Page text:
In this introduction to Padmasambhava, Vidyadaka guides us through the symbolism of Padmasambhava’s appearance on a lotus, in the centre of Lake Dhanakosa. We hear about the qualities of the lake, the land of Uddiyana, King Indrabhuti’s plight and uncover their deeper meanings and relevance to our own life. Vidyadaka also describes Padmasambhava, his own initial discovery of him and Bhante’s first glimpse of the Great Guru in Darjeeling.
Sangharakshita gave this previously unreleased and, rather famously, off-the-cuff talk at the London Buddhist Centre in 1979. In this excerpt we hear about Padmasambhava’s principle work of subduing the demons obstructing the establishment of the Dharma in Tibet. These demons are primordial forces existing in the depths of the human mind and collective consciousness - primordial forces holding us back need to be tackled with a depth charge! This is an enjoyable and stirring evocation of the great...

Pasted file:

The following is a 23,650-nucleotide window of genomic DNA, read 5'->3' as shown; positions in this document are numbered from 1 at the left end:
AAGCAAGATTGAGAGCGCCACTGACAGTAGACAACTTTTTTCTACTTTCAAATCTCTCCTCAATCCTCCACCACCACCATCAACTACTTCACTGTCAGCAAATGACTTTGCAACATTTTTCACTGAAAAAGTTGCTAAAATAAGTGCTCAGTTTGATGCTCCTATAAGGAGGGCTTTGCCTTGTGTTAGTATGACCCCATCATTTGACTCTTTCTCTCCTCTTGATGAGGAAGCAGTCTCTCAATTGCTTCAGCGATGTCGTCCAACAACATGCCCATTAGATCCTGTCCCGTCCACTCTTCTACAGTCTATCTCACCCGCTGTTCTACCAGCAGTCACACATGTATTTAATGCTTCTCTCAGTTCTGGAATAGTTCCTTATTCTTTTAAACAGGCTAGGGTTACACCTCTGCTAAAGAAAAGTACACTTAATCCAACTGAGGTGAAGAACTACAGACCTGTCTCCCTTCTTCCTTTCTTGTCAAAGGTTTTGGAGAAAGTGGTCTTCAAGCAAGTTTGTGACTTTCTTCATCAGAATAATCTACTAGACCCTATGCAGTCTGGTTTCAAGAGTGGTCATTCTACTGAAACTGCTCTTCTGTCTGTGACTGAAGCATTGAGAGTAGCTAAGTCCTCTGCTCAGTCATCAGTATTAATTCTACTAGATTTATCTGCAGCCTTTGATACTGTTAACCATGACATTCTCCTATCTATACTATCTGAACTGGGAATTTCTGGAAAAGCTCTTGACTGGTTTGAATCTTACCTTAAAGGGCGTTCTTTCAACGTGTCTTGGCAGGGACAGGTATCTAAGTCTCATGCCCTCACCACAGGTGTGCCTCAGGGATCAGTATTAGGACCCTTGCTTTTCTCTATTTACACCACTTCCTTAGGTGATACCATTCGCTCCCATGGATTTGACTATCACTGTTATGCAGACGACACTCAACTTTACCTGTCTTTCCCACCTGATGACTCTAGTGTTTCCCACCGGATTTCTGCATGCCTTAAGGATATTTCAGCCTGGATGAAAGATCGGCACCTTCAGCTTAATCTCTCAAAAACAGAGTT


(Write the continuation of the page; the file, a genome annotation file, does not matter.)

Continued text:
Saddhanandi says at the beginning of this talk that she’s concerned she won’t fully convey the depth of inspiration she feels about her theme, that of Tsongkhapa’s short text “The Three Principal Aspects of the Path - she shouldn’t have worried, she does it full justice.
Buddhism starts with the mind. Mind can be reactive, and stuck in it’s usual circles, or creative and free. Devamitra kicks off this series of lectures using Sangharakshita’s classic lecture, Mind Reactive and Creative, as the basis for an exploration of Enlightenment, the deepest of all human mysteries.
Prajnamati describes how a range of dharma practices can be seen as a finding of the point of freedom where a more creative option becomes apparent as an alternative to the more familiar reactive choices.